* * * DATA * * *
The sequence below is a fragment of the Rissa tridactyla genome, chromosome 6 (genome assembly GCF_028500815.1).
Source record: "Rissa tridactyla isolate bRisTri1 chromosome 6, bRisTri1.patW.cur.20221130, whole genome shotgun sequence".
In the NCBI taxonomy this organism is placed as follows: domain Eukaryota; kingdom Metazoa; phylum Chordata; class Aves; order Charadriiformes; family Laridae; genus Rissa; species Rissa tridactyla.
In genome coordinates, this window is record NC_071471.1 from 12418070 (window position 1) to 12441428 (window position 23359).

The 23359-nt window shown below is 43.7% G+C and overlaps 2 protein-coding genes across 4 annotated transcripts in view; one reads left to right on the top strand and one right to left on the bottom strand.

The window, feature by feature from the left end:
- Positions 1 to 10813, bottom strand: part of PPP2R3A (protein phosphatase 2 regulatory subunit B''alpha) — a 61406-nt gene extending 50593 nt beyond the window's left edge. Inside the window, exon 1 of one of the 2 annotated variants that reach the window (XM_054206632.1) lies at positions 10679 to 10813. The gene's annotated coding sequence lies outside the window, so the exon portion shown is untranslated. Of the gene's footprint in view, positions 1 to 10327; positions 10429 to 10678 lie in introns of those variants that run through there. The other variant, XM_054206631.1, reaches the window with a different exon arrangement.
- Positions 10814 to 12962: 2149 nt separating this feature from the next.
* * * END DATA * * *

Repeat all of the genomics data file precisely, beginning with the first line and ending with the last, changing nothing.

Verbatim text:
The sequence below is a fragment of the Rissa tridactyla genome, chromosome 6 (genome assembly GCF_028500815.1).
Source record: "Rissa tridactyla isolate bRisTri1 chromosome 6, bRisTri1.patW.cur.20221130, whole genome shotgun sequence".
In the NCBI taxonomy this organism is placed as follows: domain Eukaryota; kingdom Metazoa; phylum Chordata; class Aves; order Charadriiformes; family Laridae; genus Rissa; species Rissa tridactyla.
In genome coordinates, this window is record NC_071471.1 from 12418070 (window position 1) to 12441428 (window position 23359).

The 23359-nt window shown below is 43.7% G+C and overlaps 2 protein-coding genes across 4 annotated transcripts in view; one reads left to right on the top strand and one right to left on the bottom strand.

The window, feature by feature from the left end:
- Positions 1 to 10813, bottom strand: part of PPP2R3A (protein phosphatase 2 regulatory subunit B''alpha) — a 61406-nt gene extending 50593 nt beyond the window's left edge. Inside the window, exon 1 of one of the 2 annotated variants that reach the window (XM_054206632.1) lies at positions 10679 to 10813. The gene's annotated coding sequence lies outside the window, so the exon portion shown is untranslated. Of the gene's footprint in view, positions 1 to 10327; positions 10429 to 10678 lie in introns of those variants that run through there. The other variant, XM_054206631.1, reaches the window with a different exon arrangement.
- Positions 10814 to 12962: 2149 nt separating this feature from the next.